The S&P 500 (SPX) jumped sharply Monday at the open, following its worst week since 2020, says Jon Markman, editor of Strategic Advantage.
The benchmark index finished at 3,765, a gain of 2.5%.
The close above the first resistance level at 3,705 sets up the potential for a larger rally toward more important resistance levels at 3,810 and possibly the gap at 3,900.
A move this week toward those levels would feel like the start of a new bull market. It would not be that—and not even close. The biggest stock market rallies happen inside bear markets. There is a good reason for this: Watershed declines cause dislocation. Bulls ultimately stick their heads in the sand. They refuse to sell, creating a vacuum of sorts on the way back up.
Unfortunately, bulls are not in control of the intermediate trend. Bears are driving this advance. Short covering lifted the index Monday, and that phenomena may continue through the remainder of this week.
However, bears will reload short positions. They have been emboldened by higher rates and the general lack of buying across most stock sectors. My guess is bears will begin firing bullets again as the S&P 500 nears 3,900, if it gets that far. Be ready.
SA TradeView: We did not enter a new trade Monday. The ProShares UltraShort S&P 500 (SDS) closed at $51.11, after trading as low as $50.69. Our targeted entry level was $50.30.
Cancel that order and replace it with this new ticket: Buy the ProShares UltraShort S&P 500 (SDS) at $48.25 lmt gtc. If filled, set target to sell all at $57.10 and set new stop at $45.40 stp.
All sectors posted gains, led by energy, consumer discretionary, and consumer staples.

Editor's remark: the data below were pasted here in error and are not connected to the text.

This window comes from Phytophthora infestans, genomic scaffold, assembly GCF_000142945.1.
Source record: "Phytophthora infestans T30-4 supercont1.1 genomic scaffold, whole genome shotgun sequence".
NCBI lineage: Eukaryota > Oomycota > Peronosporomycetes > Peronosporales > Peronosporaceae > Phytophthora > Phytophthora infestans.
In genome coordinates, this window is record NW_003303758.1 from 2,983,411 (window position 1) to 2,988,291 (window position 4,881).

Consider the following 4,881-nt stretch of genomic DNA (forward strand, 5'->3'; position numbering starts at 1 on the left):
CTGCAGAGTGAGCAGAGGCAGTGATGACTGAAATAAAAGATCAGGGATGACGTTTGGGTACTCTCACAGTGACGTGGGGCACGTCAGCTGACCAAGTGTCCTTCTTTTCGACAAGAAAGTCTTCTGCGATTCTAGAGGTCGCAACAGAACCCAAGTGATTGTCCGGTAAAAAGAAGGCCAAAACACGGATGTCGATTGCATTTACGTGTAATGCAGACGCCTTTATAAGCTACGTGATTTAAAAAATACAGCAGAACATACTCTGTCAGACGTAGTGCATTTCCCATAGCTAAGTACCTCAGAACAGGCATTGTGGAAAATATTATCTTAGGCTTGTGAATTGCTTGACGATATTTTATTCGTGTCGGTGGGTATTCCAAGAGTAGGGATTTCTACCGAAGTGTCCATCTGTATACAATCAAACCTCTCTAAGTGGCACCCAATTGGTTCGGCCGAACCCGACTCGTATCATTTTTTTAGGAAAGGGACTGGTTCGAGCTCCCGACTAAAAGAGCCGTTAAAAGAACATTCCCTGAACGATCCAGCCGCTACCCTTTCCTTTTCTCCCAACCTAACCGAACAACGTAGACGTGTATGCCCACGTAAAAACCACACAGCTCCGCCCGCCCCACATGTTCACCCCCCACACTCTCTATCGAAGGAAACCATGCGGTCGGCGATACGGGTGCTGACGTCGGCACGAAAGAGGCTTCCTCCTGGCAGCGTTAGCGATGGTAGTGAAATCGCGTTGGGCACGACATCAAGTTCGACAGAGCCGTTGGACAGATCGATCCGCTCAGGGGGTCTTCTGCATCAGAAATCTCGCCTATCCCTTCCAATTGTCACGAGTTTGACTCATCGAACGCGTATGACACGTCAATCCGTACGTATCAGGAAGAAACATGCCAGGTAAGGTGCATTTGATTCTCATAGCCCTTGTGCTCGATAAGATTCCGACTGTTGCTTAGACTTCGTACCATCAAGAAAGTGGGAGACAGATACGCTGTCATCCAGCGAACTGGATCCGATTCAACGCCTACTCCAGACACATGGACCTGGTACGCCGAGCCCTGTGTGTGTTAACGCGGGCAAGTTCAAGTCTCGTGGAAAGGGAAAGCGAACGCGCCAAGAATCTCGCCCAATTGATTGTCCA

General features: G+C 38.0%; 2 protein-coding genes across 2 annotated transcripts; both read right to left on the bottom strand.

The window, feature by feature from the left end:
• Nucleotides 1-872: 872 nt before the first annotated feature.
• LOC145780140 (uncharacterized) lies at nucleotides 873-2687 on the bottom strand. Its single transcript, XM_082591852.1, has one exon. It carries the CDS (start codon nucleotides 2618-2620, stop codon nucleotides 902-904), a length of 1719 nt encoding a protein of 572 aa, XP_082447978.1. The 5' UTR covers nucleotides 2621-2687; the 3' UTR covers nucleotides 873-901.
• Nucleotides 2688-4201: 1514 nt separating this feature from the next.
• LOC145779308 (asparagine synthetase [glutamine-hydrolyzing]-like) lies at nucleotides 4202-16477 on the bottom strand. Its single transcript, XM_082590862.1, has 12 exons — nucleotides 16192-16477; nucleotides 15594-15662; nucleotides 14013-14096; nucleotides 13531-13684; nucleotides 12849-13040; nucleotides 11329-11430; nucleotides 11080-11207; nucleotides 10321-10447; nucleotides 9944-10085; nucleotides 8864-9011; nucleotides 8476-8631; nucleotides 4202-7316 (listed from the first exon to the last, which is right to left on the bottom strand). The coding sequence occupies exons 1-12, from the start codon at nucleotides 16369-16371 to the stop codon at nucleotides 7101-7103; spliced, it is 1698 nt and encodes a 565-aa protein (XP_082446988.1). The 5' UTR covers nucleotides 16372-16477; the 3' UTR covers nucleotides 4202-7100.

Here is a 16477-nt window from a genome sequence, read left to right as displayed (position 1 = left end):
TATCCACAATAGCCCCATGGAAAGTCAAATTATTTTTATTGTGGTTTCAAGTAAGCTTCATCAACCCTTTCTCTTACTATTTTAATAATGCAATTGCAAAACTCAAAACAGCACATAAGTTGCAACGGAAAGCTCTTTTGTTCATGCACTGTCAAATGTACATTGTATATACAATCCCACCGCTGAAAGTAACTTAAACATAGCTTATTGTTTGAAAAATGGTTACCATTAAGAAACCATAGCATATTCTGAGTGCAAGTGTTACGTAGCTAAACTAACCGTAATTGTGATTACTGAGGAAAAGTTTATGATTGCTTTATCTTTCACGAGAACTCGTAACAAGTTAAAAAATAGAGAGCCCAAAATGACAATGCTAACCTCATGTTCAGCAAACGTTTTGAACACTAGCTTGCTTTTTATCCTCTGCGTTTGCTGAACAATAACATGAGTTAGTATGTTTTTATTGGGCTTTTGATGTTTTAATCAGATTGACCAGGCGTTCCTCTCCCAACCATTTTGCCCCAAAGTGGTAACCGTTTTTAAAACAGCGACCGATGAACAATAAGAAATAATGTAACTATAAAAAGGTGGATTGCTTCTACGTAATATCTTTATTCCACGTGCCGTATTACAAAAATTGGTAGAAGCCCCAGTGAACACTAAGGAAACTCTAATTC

The US 10-year yield rose 4.5 basis points to 3.3%. West Texas Intermediate crude oil futures climbed 1% to $110.65 per barrel.
St. Louis Fed President James Bullard warned inflation expectations could become unanchored without creditable action by the Federal Reserve. Inflation expectations in the US "could become unmoored without credible US Federal Reserve action, possibly leading to a new regime of high inflation and volatile real economic performance," Bullard said at an event hosted by the Barcelona School of Economics Monday, according to a Stifel research note Tuesday.
Meanwhile, Richmond Fed President Thomas Barkin on Tuesday called Federal Reserve Chair Jerome Powell's guidance that the US central bank will most probably hike interest rates by 50 or 75 basis points in July as "reasonable."
In other economic news, the pace of US existing home sales fell 3.4% to a 5.41 million seasonally adjusted annual rate in May, data from the National Association of Realtors released Tuesday showed. The expected decline was 5.4 million in a survey compiled by Bloomberg. Following four straight declines, the sales were the lowest since June 2020 and down 8.6% from a year earlier.
In company news, Tesla (TSLA) plans to lay off about 10% of its salaried workforce over the next three months, Reuters reported Tuesday, citing the company's CEO Elon Musk. Shares of the battery automaker jumped 9.4%, the most on the S&P 500 and the Nasdaq 100.
Credit Suisse upgraded Exxon Mobil (XOM) to outperform from neutral, saying its differentiated growth strategy will deliver excellent returns and raises its price target to $125 from $115. Shares of the oil and gas exploration group advanced 6.3%, among the biggest gainers on the S&P 500.